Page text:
Google braces for EU ruling that may slow shopping ad boom
Google may be forced to change the way it handles online shopping searches, one of its biggest sources of sales growth and strongest weapons against rivals Facebook and Amazon
Latest News »
- Indian firms value scaling encryption, lag in adoption: study
- Fines for breaking airport rules to rise up to Rs5,000
- Thinkerbell Labs raises 1.3 crore from IAN, Anand Mahindra
- HCL Infosystems’ Q1 net loss widens to Rs55 crore
- 7th Pay Commission: Armed forces officers in peace stations to get ration in cash
San Francisco: Google executives will wake up on Tuesday to the largest antitrust fine in European history. Even a whopping financial penalty would do little to phase a company whose parent has more than $90 billion in cash. Of graver concern is the prospect that regulators will force Google to change the way it handles online shopping searches, one of its biggest sources of sales growth and strongest weapons against rivals Facebook Inc. and Amazon.com Inc.
Europe’s Competition Commissioner Margrethe Vestager may require Google to feature listings and prices from competitors more prominently in shopping search results. That could dent a business that’s grown quickly since 2009 to account for as much as a fifth of the highly profitable ad revenue Google generates.
European Union authorities have spent years building their case against Google, arguing the company favours its own shopping search results over those of other price-comparison websites. Google has denied wrongdoing.
The allegations strike at the heart of a type of online advertising known as Product Listing Ads, or PLAs, that is growing at almost three times the rate of traditional text-based Search ads, according to digital marketing firm Merkle Inc. The format lets a marketer place an ad for an item with large images and price information in the prime digital real estate at the top of search results.
“Shopping is important because it adds to search. It’s not just a link; you get more visibility on what you’re going to click on,” said Kerry Rice, an analyst at Needham & Co. “If it’s not at the top of search results it probably loses value because Google may not be able to charge as much for these ads.”
On mobile phones, Google tinkered even more enhanced PLA versions earlier this year, such as special landing pages for retailers to display goods with generic search queries like “running shoes” or “summer dresses.”
Since Google rolled out its spruced-up mobile version, some retailers have seen web traffic bumps exceeding 100%, said Todd Bowman, a senior director for Merkle. That’s led Google to flood its online inventory with the shopping ads—leaving less room for listings from other companies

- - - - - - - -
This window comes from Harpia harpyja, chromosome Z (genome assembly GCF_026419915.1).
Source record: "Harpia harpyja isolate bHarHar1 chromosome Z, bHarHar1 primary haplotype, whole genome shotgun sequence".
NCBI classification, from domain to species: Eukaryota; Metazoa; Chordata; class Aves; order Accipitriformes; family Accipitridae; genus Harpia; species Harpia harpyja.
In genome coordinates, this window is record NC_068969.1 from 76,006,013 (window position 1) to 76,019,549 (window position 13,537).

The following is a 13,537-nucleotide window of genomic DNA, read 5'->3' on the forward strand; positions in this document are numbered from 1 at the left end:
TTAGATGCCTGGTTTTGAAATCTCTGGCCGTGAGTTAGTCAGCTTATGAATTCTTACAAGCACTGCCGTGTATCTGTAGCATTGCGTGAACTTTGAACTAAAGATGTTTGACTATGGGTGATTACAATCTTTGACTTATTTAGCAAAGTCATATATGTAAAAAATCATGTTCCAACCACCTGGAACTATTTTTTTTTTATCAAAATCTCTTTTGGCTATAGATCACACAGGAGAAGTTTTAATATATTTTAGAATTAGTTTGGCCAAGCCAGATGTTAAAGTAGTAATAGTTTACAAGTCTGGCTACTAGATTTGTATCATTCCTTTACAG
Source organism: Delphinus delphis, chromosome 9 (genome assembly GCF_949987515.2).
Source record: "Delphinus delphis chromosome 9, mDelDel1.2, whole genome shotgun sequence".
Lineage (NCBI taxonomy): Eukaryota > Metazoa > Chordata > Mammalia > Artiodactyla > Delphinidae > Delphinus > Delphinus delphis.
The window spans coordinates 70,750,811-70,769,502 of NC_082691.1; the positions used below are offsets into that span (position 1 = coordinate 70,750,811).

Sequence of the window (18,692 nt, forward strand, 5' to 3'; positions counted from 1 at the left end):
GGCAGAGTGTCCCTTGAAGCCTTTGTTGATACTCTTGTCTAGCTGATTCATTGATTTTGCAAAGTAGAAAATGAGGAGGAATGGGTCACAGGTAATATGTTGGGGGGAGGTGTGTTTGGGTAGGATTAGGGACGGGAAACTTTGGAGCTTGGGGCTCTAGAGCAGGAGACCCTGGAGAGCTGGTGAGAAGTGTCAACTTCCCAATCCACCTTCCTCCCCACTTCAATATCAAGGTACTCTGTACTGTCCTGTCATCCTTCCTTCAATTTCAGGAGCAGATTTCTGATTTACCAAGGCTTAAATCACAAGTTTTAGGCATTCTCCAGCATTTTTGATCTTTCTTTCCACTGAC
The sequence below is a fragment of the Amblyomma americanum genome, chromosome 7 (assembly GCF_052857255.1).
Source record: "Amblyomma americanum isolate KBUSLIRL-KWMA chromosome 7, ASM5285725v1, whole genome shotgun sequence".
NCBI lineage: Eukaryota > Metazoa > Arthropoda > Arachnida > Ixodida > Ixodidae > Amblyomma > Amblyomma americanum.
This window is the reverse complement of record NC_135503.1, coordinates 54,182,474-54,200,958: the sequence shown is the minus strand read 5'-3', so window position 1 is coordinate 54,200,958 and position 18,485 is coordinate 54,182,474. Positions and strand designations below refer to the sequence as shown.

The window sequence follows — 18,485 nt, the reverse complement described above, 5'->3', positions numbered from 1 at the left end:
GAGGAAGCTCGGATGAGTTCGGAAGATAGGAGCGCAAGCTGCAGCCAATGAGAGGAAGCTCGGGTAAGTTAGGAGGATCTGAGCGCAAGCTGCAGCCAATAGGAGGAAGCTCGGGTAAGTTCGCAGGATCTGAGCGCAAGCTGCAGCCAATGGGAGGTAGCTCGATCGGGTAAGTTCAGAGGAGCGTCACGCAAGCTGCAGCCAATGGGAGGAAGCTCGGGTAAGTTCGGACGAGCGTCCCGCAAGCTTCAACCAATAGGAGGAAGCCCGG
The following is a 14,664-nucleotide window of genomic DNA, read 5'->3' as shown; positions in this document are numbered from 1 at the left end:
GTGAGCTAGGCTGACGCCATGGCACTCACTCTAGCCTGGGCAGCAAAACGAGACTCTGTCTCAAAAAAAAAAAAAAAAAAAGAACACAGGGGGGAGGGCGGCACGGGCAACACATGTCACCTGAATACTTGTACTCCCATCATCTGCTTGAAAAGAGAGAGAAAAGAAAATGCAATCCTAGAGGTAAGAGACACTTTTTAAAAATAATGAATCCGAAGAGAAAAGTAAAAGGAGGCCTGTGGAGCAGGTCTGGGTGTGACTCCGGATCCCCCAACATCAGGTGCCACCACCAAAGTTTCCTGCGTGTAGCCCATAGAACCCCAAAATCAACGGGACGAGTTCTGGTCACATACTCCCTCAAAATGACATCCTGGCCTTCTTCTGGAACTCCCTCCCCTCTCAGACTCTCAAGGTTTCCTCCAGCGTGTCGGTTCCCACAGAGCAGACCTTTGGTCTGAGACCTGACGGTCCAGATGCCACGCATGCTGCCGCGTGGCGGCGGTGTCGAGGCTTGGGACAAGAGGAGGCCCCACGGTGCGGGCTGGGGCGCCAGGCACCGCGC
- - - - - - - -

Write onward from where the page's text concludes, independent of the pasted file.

Kelkoo, a European shopping comparison site, said its customers and sales have fallen dramatically in the past decade, in part due to the rise of Google Shopping. Vestager is sympathetic to these complaints, and she’s expected to issue a remedy that curbs this lopsided arrangement without a rigid prescription, people familiar with the decision have said. In the eyes of Google competitors, any remedy will have to improve on proposals that were part of a previous settlement negotiated with Vestager’s predecessor. Back then, in 2014, Google offered to prominently place a box at the top of its results that contained links and logos of rival websites. Competitors complained bitterly when they realized these would be paid listings organized through Google auctions, scuttling the settlement.
Limitations on Google’s ability to serve PLAs in Europe could have an impact on one of the company’s best performing business regions. Andreas Reiffen, CEO of search firm Crealytics, estimates the format accounts for roughly a quarter of ad revenue. Google reported sales in Europe, the Middle East and Africa of $8.1 billion during the first quarter, a third of all company revenue.
During parent Alphabet Inc.’s first quarter earnings call, Google CEO Sundar Pichai said local shopping queries in search increased 45% in the past year and the number of retailers paying for the service doubled. “Our investments in innovative ad formats, improved targeting and better measurement are really helping retailers, who see us as an ally in their corner,” he told investors.
While consumers like the fewer clicks that come with searching for products via PLAs, not all retailers feel comfortable as Google allies. Some in that industry are watching PLAs expand with concern, nervous about being rendered a “logistics” company, handling product shipments not customer relationships, said Reiffen. “Google is taking over the navigation,” he said. “Instead of spending time on the retailer’s site; people are spending time on Google Shopping.” Bloomberg